Estenega remained in the sala a few moments after Chonita's reappearance, then left the house and wandered through the booth in the court, where the people were dancing and singing and eating and gambling as if with the morrow an eternal Lent would come, and thence through the silent town to the pleasure-grounds of Casa Grande, which lay about half a mile from the house. He had been there but a short while when he heard a rustle, a light footfall; and, turning, he saw Chonita, unattended, her bare neck and gold hair gleaming against the dark, her train dragging. She was advancing swiftly toward him. His pulses bounded, and he sprang toward her, his arms outstretched; but she waved him back.

"Have mercy," she said. "I am alone. I brought no one, because I have that to tell you which no one else must hear."

He stepped back and looked at the ground.

"Listen," she said. "I could not wait until to-morrow, because a moment lost might mean--might mean the ruin of your career, and you say your envoy has not gone yet. Just now--I will tell you the other first. Mother of God! that I should betray my brother to my enemy! But it seems to me right, because you placed your confidence in me, and I should feel that I betrayed you if I did not warn you. I do not know--oh, Mary!--I do not know--but this seems to me right. The other night my brother came to me and asked me--ay! do not look at me--to marry you, that you would balk his ambition no further. He wishes to go as diputado to Mexico, and he knows that you will not let him. I thought my brain would crack,--an Iturbi y Moncada!--I made him no answer,--there was no answer to a demand like that,--and he went from me in a fury, vowing vengeance upon you. To-night, a few moments ago, he whispered to me that he knew of your plans, your intentions regarding the Americans: he had overheard a conversation between you and Alvarado. He says that he will send letters to Mexico to-morrow, warning the government against you. Then their suspicions will be roused, and they will inquire--Ay, Mary!"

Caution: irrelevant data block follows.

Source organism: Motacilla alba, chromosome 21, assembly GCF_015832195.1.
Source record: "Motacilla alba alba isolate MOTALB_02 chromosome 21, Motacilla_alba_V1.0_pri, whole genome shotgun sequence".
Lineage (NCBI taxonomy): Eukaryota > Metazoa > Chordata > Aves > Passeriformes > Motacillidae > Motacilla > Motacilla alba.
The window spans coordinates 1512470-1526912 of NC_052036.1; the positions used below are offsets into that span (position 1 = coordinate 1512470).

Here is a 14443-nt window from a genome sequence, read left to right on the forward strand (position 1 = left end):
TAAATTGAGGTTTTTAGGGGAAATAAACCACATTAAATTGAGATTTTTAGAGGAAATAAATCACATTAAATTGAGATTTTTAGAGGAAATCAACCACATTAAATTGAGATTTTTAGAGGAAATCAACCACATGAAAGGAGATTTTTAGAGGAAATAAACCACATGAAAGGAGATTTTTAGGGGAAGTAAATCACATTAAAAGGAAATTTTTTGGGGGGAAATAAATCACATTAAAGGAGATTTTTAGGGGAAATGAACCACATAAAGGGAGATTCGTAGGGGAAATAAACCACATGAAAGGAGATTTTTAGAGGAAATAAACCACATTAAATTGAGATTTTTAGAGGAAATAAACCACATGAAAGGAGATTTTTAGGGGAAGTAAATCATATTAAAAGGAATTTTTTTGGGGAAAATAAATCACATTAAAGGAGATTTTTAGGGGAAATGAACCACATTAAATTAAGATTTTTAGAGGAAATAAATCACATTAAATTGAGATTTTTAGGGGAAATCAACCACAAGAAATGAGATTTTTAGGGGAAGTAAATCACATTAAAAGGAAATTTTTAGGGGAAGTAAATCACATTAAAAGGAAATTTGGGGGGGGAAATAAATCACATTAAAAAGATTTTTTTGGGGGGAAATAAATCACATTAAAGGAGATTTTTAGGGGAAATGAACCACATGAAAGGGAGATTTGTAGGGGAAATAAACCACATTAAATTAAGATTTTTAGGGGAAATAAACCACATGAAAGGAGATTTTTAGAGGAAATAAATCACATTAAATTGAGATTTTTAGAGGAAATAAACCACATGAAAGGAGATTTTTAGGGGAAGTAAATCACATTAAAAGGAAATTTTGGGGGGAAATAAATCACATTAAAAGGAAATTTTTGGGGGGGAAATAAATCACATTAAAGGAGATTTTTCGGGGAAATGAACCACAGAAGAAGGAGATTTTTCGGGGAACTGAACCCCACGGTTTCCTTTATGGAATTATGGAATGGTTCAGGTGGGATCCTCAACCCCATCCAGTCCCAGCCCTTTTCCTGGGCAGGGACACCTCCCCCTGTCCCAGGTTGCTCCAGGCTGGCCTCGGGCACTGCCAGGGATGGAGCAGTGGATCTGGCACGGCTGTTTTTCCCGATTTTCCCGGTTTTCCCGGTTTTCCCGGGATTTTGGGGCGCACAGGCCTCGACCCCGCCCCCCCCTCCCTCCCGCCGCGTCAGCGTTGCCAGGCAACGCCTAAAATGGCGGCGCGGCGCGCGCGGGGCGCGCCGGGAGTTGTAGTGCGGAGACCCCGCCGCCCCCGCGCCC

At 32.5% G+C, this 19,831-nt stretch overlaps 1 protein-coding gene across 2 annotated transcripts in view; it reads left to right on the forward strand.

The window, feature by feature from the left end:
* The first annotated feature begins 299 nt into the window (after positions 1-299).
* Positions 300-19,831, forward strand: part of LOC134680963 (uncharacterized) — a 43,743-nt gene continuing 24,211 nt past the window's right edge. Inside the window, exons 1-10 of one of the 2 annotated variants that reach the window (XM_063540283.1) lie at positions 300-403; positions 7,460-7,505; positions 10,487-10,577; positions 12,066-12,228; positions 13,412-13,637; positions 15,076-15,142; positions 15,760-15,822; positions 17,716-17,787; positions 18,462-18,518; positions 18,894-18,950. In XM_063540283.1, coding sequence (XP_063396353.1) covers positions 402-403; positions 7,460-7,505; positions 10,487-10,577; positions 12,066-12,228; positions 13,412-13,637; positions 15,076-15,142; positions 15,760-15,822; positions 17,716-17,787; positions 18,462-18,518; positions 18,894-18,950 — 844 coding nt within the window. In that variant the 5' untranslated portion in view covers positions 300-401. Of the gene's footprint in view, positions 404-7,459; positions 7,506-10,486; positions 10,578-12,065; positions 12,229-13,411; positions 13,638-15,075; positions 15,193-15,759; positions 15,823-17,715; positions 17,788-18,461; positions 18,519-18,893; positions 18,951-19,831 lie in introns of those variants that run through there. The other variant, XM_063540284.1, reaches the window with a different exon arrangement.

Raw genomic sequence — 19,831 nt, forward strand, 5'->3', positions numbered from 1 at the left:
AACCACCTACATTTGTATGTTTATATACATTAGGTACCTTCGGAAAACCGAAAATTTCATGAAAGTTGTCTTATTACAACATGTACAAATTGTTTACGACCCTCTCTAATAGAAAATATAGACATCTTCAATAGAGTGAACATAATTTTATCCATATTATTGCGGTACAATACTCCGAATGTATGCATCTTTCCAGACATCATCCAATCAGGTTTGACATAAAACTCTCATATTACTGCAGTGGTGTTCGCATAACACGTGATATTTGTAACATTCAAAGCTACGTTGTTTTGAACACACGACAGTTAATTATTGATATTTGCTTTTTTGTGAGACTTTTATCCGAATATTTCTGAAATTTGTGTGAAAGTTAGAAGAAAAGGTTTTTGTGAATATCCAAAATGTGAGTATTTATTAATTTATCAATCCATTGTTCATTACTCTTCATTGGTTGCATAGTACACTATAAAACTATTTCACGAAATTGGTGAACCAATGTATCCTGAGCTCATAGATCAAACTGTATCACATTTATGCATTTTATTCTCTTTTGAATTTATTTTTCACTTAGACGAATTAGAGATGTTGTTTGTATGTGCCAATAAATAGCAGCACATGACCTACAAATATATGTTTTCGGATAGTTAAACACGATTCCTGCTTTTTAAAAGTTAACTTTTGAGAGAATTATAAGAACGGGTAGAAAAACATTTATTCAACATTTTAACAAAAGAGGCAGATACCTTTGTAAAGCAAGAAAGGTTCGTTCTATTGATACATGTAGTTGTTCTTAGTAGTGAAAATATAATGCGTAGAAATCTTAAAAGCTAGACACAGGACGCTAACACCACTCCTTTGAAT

Estenega brought his teeth together. "God!" he exclaimed.

She saw that he had forgotten her. She turned and went back more swiftly than she had come.

Estenega was a man whose resources never failed him. He returned to the house and asked Reinaldo to smoke a cigarito and drink a bottle of wine in his room. Then, without a promise or a compromising word, he so flattered that shallow youth, so allured his ambition and pampered his vanity and watered his hopes, that fear and hatred wondered at their existence, closed their eyes, and went to sleep. Reinaldo poured forth his aspirations, which under the influence of the truth-provoking vine proved to be an honest yearning for the pleasures of Mexico. As he rose to go he threw his arm about Estenega's neck.

"Ay! my friend! my friend!" he cried, "thou art all-powerful. Thou alone canst give me what I want."

"Why did you never ask me for what you wanted?" asked Estenega. And he thought, "If it were not for Her, you would be on your way to Los Angeles to-night under charge of high treason. I would not have taken this much trouble with you."